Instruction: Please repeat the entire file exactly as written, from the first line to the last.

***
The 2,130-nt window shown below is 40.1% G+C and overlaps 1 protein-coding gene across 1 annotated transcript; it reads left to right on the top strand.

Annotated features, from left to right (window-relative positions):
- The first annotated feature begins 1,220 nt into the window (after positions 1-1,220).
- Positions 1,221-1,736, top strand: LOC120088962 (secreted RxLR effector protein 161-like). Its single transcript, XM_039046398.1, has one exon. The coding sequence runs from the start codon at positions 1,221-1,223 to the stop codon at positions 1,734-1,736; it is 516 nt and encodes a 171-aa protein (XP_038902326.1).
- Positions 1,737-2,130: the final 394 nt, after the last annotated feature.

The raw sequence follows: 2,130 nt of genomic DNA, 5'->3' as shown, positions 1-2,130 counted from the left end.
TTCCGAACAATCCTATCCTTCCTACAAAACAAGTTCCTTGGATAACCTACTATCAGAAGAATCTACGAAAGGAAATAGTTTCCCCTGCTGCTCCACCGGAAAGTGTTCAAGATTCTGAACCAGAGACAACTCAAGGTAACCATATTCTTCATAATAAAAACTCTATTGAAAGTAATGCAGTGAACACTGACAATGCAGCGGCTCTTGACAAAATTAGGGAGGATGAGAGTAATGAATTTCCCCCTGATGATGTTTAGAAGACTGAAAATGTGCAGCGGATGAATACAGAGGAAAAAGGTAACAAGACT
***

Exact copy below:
The 2,130-nt window shown below is 40.1% G+C and overlaps 1 protein-coding gene across 1 annotated transcript; it reads left to right on the top strand.

Annotated features, from left to right (window-relative positions):
- The first annotated feature begins 1,220 nt into the window (after positions 1-1,220).
- Positions 1,221-1,736, top strand: LOC120088962 (secreted RxLR effector protein 161-like). Its single transcript, XM_039046398.1, has one exon. The coding sequence runs from the start codon at positions 1,221-1,223 to the stop codon at positions 1,734-1,736; it is 516 nt and encodes a 171-aa protein (XP_038902326.1).
- Positions 1,737-2,130: the final 394 nt, after the last annotated feature.

The raw sequence follows: 2,130 nt of genomic DNA, 5'->3' as shown, positions 1-2,130 counted from the left end.
TTCCGAACAATCCTATCCTTCCTACAAAACAAGTTCCTTGGATAACCTACTATCAGAAGAATCTACGAAAGGAAATAGTTTCCCCTGCTGCTCCACCGGAAAGTGTTCAAGATTCTGAACCAGAGACAACTCAAGGTAACCATATTCTTCATAATAAAAACTCTATTGAAAGTAATGCAGTGAACACTGACAATGCAGCGGCTCTTGACAAAATTAGGGAGGATGAGAGTAATGAATTTCCCCCTGATGATGTTTAGAAGACTGAAAATGTGCAGCGGATGAATACAGAGGAAAAAGGTAACAAGACT